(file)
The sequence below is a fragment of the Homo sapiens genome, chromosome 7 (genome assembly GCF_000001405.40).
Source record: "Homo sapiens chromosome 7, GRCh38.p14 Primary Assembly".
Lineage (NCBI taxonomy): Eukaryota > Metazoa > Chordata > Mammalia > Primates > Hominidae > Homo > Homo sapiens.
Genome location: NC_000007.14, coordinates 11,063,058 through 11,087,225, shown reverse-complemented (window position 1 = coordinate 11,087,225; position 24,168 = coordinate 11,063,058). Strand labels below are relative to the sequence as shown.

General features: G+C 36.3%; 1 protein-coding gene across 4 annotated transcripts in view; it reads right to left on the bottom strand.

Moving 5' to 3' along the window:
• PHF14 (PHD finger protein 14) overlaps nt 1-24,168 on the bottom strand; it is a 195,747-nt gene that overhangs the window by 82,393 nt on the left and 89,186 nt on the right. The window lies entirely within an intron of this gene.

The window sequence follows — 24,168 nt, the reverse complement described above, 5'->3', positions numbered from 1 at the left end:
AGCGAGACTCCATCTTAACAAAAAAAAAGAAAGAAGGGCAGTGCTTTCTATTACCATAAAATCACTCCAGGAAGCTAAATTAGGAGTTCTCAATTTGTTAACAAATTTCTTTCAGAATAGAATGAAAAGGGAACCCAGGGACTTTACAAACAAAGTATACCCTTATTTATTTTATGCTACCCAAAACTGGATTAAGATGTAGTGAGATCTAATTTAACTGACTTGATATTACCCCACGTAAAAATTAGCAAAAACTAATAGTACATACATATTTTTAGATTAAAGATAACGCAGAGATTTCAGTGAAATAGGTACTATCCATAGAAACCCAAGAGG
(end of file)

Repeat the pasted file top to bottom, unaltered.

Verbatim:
The sequence below is a fragment of the Homo sapiens genome, chromosome 7 (genome assembly GCF_000001405.40).
Source record: "Homo sapiens chromosome 7, GRCh38.p14 Primary Assembly".
Lineage (NCBI taxonomy): Eukaryota > Metazoa > Chordata > Mammalia > Primates > Hominidae > Homo > Homo sapiens.
Genome location: NC_000007.14, coordinates 11,063,058 through 11,087,225, shown reverse-complemented (window position 1 = coordinate 11,087,225; position 24,168 = coordinate 11,063,058). Strand labels below are relative to the sequence as shown.

General features: G+C 36.3%; 1 protein-coding gene across 4 annotated transcripts in view; it reads right to left on the bottom strand.

Moving 5' to 3' along the window:
• PHF14 (PHD finger protein 14) overlaps nt 1-24,168 on the bottom strand; it is a 195,747-nt gene that overhangs the window by 82,393 nt on the left and 89,186 nt on the right. The window lies entirely within an intron of this gene.

The window sequence follows — 24,168 nt, the reverse complement described above, 5'->3', positions numbered from 1 at the left end:
AGCGAGACTCCATCTTAACAAAAAAAAAGAAAGAAGGGCAGTGCTTTCTATTACCATAAAATCACTCCAGGAAGCTAAATTAGGAGTTCTCAATTTGTTAACAAATTTCTTTCAGAATAGAATGAAAAGGGAACCCAGGGACTTTACAAACAAAGTATACCCTTATTTATTTTATGCTACCCAAAACTGGATTAAGATGTAGTGAGATCTAATTTAACTGACTTGATATTACCCCACGTAAAAATTAGCAAAAACTAATAGTACATACATATTTTTAGATTAAAGATAACGCAGAGATTTCAGTGAAATAGGTACTATCCATAGAAACCCAAGAGG